The dynamic emergence of minimal groups

Christopher Michael Jackson, Joshua Conrad Jackson, David Bilkey, Jonathan Jong, Jamin Halberstadt

    Research output: Contribution to journalArticlepeer-review

    3 Citations (Scopus)


    The minimal group paradigm has consistently shown that people will discriminate to favor their own group over an out-group, even when both groups are created arbitrarily by an experimenter. But will people actually form groups that are so arbitrary? And could something as trivial as a randomly assigned name tag color serve as a fault line during group formation? In this study, we use in vivo behavioral tracking (IBT) to precisely and unobtrusively track samples of participants as they assort repeatedly into groups. We find that participants do form groups on the basis of their randomly assigned name tag colors, but that name tag homophily emerges over time, becoming stronger in subsequent groups. Our results suggest that people are unconsciously or consciously biased toward group similarity, even when similarities are essentially meaningless. Our study has implications for theories of intergroup relations and social identity. It also demonstrates the utility of applying real-time tracking to study group formation.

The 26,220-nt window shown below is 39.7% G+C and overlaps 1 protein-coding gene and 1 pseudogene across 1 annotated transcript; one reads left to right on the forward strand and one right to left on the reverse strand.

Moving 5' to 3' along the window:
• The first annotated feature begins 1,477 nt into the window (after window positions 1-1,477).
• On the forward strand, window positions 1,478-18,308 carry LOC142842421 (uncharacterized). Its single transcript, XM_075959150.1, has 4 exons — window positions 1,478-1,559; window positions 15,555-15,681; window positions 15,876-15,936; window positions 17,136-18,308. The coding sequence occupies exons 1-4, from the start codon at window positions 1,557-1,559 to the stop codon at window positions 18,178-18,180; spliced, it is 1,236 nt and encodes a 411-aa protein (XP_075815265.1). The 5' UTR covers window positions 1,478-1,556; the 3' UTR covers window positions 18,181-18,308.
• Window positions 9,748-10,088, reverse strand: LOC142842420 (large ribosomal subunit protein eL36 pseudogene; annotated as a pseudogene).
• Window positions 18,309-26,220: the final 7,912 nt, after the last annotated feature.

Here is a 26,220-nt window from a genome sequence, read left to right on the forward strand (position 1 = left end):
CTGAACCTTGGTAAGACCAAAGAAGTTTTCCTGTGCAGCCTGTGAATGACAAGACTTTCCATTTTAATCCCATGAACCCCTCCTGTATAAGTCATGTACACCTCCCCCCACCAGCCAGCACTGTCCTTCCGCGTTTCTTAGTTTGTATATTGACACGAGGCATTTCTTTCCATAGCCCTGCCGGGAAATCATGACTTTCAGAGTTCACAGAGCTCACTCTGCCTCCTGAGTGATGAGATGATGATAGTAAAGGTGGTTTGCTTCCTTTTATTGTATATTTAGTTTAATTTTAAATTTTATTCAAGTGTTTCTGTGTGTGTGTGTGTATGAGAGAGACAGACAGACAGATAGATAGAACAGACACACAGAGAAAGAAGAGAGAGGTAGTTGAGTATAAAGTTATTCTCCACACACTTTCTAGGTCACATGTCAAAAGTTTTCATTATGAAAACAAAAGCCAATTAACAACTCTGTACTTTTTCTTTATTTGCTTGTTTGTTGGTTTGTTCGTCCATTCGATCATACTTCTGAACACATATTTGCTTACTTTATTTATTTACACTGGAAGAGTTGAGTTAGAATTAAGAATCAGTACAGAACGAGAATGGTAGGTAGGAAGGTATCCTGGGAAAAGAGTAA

Original languageEnglish
    Pages (from-to)921-929
    Number of pages9
    JournalGroup Processes and Intergroup Relations
    Issue number7
    Early online date29 Nov 2018
    Publication statusPublished - 1 Oct 2019


    • group formation
    • in vivo behavioral tracking
    • minimal group
    • similarity

    ASJC Scopus subject areas

    • Social Psychology
    • Cultural Studies
    • Communication
    • Arts and Humanities (miscellaneous)
    • Sociology and Political Science


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